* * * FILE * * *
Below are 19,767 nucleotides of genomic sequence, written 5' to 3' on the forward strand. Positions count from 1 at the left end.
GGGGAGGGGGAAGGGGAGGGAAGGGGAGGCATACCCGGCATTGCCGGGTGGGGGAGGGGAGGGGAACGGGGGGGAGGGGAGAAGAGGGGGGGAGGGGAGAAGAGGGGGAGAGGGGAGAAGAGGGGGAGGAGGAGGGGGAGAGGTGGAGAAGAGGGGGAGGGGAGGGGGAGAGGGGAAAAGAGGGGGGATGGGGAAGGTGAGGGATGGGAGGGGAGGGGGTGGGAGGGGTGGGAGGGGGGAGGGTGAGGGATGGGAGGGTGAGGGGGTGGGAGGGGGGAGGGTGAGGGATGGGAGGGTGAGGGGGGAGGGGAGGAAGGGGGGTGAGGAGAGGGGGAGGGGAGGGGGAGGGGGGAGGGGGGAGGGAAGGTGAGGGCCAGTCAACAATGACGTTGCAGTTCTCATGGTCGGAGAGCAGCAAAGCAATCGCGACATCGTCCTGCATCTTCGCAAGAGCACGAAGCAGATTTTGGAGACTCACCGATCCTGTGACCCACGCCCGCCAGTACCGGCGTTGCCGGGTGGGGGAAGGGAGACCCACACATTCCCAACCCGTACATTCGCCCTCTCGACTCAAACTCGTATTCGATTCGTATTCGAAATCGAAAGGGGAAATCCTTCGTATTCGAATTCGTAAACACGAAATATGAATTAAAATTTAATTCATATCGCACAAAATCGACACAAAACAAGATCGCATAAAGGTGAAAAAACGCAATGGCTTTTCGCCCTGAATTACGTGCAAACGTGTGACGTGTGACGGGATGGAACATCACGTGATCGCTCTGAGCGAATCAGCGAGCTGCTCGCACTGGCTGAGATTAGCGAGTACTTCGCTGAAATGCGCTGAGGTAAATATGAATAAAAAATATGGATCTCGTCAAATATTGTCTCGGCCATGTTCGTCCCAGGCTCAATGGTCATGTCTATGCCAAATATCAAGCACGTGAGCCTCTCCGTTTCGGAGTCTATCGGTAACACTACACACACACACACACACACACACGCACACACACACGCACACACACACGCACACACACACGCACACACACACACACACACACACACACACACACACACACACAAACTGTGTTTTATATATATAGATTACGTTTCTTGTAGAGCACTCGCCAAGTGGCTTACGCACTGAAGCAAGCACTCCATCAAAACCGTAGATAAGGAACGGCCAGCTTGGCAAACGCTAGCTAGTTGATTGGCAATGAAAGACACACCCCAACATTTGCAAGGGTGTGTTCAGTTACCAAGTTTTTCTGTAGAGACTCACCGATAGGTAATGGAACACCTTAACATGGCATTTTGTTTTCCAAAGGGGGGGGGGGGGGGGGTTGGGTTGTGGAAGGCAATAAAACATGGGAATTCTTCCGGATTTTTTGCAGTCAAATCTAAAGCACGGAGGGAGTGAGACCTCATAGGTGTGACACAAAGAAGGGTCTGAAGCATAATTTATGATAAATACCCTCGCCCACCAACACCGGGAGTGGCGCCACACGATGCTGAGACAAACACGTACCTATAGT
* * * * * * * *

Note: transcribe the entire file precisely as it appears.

Below are 19,767 nucleotides of genomic sequence, written 5' to 3' on the forward strand. Positions count from 1 at the left end.
GGGGAGGGGGAAGGGGAGGGAAGGGGAGGCATACCCGGCATTGCCGGGTGGGGGAGGGGAGGGGAACGGGGGGGAGGGGAGAAGAGGGGGGGAGGGGAGAAGAGGGGGAGAGGGGAGAAGAGGGGGAGGAGGAGGGGGAGAGGTGGAGAAGAGGGGGAGGGGAGGGGGAGAGGGGAAAAGAGGGGGGATGGGGAAGGTGAGGGATGGGAGGGGAGGGGGTGGGAGGGGTGGGAGGGGGGAGGGTGAGGGATGGGAGGGTGAGGGGGTGGGAGGGGGGAGGGTGAGGGATGGGAGGGTGAGGGGGGAGGGGAGGAAGGGGGGTGAGGAGAGGGGGAGGGGAGGGGGAGGGGGGAGGGGGGAGGGAAGGTGAGGGCCAGTCAACAATGACGTTGCAGTTCTCATGGTCGGAGAGCAGCAAAGCAATCGCGACATCGTCCTGCATCTTCGCAAGAGCACGAAGCAGATTTTGGAGACTCACCGATCCTGTGACCCACGCCCGCCAGTACCGGCGTTGCCGGGTGGGGGAAGGGAGACCCACACATTCCCAACCCGTACATTCGCCCTCTCGACTCAAACTCGTATTCGATTCGTATTCGAAATCGAAAGGGGAAATCCTTCGTATTCGAATTCGTAAACACGAAATATGAATTAAAATTTAATTCATATCGCACAAAATCGACACAAAACAAGATCGCATAAAGGTGAAAAAACGCAATGGCTTTTCGCCCTGAATTACGTGCAAACGTGTGACGTGTGACGGGATGGAACATCACGTGATCGCTCTGAGCGAATCAGCGAGCTGCTCGCACTGGCTGAGATTAGCGAGTACTTCGCTGAAATGCGCTGAGGTAAATATGAATAAAAAATATGGATCTCGTCAAATATTGTCTCGGCCATGTTCGTCCCAGGCTCAATGGTCATGTCTATGCCAAATATCAAGCACGTGAGCCTCTCCGTTTCGGAGTCTATCGGTAACACTACACACACACACACACACACACACGCACACACACACGCACACACACACGCACACACACACGCACACACACACACACACACACACACACACACACACACACACAAACTGTGTTTTATATATATAGATTACGTTTCTTGTAGAGCACTCGCCAAGTGGCTTACGCACTGAAGCAAGCACTCCATCAAAACCGTAGATAAGGAACGGCCAGCTTGGCAAACGCTAGCTAGTTGATTGGCAATGAAAGACACACCCCAACATTTGCAAGGGTGTGTTCAGTTACCAAGTTTTTCTGTAGAGACTCACCGATAGGTAATGGAACACCTTAACATGGCATTTTGTTTTCCAAAGGGGGGGGGGGGGGGGGTTGGGTTGTGGAAGGCAATAAAACATGGGAATTCTTCCGGATTTTTTGCAGTCAAATCTAAAGCACGGAGGGAGTGAGACCTCATAGGTGTGACACAAAGAAGGGTCTGAAGCATAATTTATGATAAATACCCTCGCCCACCAACACCGGGAGTGGCGCCACACGATGCTGAGACAAACACGTACCTATAGT